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This Polymer Device Can 'Walk' When Illuminated The device itself has just two parts: a rectangular frame and a piece of special polymer material that can 'undulate and ... propel itself forward under the influence of light.'

By Angela Moscaritolo

This story originally appeared on PCMag

via PC Mag

Scientists in the Netherlands and US have created what they're calling the world's first "light powered walking device."

The tiny device, developed by scientists at Eindhoven University of Technology in the Netherlands and Kent State University in Ohio, is about the size of a paperclip and can "walk" at the speed of a caterpillar when illuminated. The device itself has just two parts: a rectangular frame and a piece of special polymer material that can "undulate and ... propel itself forward under the influence of light," according to a news release.

When exposed to light, one side of this new type of liquid crystal polymer contracts while the other side expands, causing it the material to "bulge." When the light goes away, the deformation "disappears instantaneously."

The material looks transparent, but fully absorbs violet light, which the scientists used in their tests, creating a shadow. The research team, led by Eindhoven University of Technology professor Dick Broer, managed to get their device to move continuously on its own using this so-called "self-shadowing" effect.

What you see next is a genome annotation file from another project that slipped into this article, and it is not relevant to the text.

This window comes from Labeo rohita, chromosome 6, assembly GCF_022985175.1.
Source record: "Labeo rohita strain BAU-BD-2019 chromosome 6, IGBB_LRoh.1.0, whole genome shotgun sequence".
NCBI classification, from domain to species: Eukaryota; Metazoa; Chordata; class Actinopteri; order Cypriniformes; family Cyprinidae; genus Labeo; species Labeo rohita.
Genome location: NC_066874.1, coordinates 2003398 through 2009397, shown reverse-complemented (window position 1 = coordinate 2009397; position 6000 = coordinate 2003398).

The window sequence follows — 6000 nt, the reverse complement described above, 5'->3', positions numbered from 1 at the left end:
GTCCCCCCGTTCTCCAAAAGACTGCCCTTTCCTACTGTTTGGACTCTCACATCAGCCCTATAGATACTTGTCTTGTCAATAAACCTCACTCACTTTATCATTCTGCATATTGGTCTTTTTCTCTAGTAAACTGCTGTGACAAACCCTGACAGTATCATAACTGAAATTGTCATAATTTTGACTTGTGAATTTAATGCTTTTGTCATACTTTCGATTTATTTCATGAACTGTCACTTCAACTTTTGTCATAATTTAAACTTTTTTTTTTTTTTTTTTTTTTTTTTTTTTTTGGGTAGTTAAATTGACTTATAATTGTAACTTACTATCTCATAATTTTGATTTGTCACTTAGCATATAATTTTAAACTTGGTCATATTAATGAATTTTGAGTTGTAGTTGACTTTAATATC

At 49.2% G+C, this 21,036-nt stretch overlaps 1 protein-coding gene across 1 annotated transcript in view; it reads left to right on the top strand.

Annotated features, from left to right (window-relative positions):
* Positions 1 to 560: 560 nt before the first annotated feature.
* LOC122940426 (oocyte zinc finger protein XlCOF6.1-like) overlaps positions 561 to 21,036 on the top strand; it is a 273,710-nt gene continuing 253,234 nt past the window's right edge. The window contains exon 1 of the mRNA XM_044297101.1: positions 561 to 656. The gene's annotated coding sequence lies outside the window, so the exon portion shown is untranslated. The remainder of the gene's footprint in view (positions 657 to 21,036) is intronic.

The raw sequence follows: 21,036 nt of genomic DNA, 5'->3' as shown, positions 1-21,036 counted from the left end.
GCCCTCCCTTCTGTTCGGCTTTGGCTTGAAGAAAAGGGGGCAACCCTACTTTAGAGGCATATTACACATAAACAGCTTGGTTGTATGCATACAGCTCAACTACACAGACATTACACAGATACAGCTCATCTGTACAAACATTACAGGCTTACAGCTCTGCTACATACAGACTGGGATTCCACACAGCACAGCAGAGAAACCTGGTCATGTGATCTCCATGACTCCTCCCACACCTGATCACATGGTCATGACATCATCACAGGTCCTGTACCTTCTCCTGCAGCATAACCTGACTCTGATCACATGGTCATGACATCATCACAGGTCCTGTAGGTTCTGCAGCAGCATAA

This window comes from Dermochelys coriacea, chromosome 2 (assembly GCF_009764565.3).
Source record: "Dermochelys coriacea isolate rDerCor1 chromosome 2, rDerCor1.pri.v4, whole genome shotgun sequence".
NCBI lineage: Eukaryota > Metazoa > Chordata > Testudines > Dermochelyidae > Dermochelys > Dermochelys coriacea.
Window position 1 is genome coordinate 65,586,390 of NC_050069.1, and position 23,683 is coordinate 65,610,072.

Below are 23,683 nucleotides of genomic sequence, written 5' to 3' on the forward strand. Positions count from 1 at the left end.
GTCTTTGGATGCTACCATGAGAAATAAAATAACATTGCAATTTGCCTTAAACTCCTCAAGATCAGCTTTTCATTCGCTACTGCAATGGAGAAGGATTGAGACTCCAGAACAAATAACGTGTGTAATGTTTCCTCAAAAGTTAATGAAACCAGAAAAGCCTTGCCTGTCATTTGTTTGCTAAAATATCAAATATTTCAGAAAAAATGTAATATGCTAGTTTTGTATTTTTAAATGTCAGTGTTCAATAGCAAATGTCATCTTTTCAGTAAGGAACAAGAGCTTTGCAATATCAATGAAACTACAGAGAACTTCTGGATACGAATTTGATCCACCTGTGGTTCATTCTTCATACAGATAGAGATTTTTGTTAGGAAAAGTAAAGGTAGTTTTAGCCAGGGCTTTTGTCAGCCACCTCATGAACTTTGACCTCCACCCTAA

"They attached a strip of the material in a frame shorter than the strip itself," the release explains. "Then they shone a concentrated ... light on it, from in front. The part of the strip that is in the light starts to bulge downward, creating a 'dent' in the strip. As a consequence, the next part of the strip comes in the light and starts to deform. This way the 'dent' moves backwards, creating a continual undulating movement. This sets the device in motion, walking away from the light."

When the device is placed upside down, the wave travels in the opposite direction, causing it to move towards the light.

The scientists, who published their findings today in the scientific journal Nature,say that in the future, their device could possibly be used to transport small items in hard-to-reach places, or clean the surface of solar cells. "The mechanism is so powerful that the strip can even transport an object that is much bigger and heavier than the device itself, uphill," according to the release.

Angela Moscaritolo has been a PCMag reporter since January 2012. 

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